Nutall decided to purchase a space in an old bank building on Lamar Avenue in Memphis to compensate for her growing business. There, in 1995, she opened Dee-Nu-Tall Braid Academy.

Nutall continued to see success. After living on welfare and in public housing, the mother left the welfare rolls and bought a new house. The year she opened her salon, Nutall purchased her first brand new car: a 1995 Toyota Camry.

“I had to do something to come out of public housing, and it was honest and fair,” Nutall said of her business. “It bought me a new home and a new car and got me off of welfare and out of public housing, and therefore my children had an opportunity to see life in a different way.”

In 1996, the Tennessee General Assemblypassed a law requiring natural hair stylists to attain a cosmetologist’s license through the state’s Board of Cosmetology and Barber Examiners.

Natural hair braiders like Nutall had excelled in their craft for years, learning braiding from their mothers and grandmothers. But now, the state was telling them they had to log more than 1,500 hours of education through an eight-week course with costs topping $12,000, Nutall recalled, and all for a skill she pioneered in Tennessee.

The business owner lobbied state and federal lawmakers in both Nashville and Washington, D.C., urging them to roll back the regulation. Nutall tried to explain that a cosmetology license, which covers perming, relaxing, and dying, was unnecessary for natural hair stylists, particularly because their craft dissuades the use of chemicals used by cosmetologists.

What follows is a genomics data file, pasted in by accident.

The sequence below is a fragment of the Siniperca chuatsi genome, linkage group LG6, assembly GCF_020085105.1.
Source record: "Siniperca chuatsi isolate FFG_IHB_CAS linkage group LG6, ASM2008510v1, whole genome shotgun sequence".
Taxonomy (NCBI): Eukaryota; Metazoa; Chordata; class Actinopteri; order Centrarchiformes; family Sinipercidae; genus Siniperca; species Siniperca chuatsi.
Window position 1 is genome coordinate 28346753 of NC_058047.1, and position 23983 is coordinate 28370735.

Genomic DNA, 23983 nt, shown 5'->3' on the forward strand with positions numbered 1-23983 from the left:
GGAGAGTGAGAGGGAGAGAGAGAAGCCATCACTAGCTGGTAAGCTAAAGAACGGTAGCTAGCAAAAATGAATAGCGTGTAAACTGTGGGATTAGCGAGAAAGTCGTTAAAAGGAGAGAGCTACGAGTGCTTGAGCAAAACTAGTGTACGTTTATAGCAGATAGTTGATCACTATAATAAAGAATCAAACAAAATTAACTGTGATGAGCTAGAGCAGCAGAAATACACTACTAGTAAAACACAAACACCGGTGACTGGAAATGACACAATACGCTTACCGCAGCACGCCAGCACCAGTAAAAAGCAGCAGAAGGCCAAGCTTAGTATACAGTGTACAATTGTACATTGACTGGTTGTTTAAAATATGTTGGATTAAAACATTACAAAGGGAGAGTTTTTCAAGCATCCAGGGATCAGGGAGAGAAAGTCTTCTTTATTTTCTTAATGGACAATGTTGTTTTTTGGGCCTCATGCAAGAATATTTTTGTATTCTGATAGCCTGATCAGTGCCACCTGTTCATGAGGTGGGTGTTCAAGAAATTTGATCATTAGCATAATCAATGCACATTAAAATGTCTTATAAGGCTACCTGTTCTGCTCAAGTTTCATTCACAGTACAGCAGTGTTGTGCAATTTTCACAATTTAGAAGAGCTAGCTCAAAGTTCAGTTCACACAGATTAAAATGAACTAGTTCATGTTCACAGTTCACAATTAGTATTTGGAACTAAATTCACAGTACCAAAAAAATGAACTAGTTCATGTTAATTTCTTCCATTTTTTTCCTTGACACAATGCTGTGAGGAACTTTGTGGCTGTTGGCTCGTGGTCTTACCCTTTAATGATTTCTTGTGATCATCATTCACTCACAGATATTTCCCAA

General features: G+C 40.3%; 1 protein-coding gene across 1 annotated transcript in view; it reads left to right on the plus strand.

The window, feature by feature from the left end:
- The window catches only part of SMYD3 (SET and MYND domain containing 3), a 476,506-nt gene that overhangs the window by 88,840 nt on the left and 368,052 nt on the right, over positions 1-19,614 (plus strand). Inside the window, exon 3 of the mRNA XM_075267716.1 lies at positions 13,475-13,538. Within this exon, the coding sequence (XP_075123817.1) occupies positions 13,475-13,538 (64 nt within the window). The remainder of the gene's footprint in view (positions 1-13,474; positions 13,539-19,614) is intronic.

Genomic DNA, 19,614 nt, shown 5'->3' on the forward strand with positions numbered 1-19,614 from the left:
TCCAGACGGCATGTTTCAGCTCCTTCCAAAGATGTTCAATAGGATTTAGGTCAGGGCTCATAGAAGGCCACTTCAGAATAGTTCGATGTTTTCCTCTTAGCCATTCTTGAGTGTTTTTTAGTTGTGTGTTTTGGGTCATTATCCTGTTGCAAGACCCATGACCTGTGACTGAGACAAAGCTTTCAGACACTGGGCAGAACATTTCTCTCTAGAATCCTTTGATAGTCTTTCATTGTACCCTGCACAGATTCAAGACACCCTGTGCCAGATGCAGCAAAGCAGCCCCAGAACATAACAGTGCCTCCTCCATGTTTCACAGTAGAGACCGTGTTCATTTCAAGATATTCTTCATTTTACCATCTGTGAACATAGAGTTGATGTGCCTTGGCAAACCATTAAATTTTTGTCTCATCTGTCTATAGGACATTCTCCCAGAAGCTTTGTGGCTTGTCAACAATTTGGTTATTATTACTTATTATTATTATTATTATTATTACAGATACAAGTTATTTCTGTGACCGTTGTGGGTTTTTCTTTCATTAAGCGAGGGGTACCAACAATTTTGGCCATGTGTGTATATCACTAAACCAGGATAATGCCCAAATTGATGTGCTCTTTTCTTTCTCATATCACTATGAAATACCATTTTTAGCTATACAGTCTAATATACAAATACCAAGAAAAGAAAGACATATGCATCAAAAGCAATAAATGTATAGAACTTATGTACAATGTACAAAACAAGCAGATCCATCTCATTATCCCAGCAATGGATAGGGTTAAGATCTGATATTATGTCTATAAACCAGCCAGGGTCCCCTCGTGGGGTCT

“I wanted us to stand as a separate entity from cosmetology because we didn’t do anything with chemicals,” Nutall said. “We can twist hair with our hands or braid with our hands. You don’t even need combs necessarily.”

The state board didn’t budge, and Nutall ended up closing her salon in 2010 because of the expensive licensing requirements.

Instead, Nutall moved 13 miles south of Memphis, across the state line, and into Southaven, Miss. In the Magnolia State, another braider, Melony Armstrong, had successfully challenged the state’s licensing regulations for natural hair stylists, just as Nutall had attempted to do in Tennessee.

Because of Armstrong’s efforts, hair braiders in Mississippi pay $25 to register with the state and no longer have to log 1,500 hours of education and experience to earn a cosmetology license.

“When I had my own business, being restricted like that, it really takes away from your business,” Nutall said of Tennessee’s licensing laws. “It can cause you to fail as a business owner because you need to have as much activity of work going as possibly when you own a tight business. You don’t want to be the only one in there. You also want to make revenue and an avenue for other people to earn an income.”

‘The Door Is Barred’

In Tennessee, not only do natural hair braiders need to attain a license, but those shampooing hair in their shops—known officially as shampoo technicians—do, too.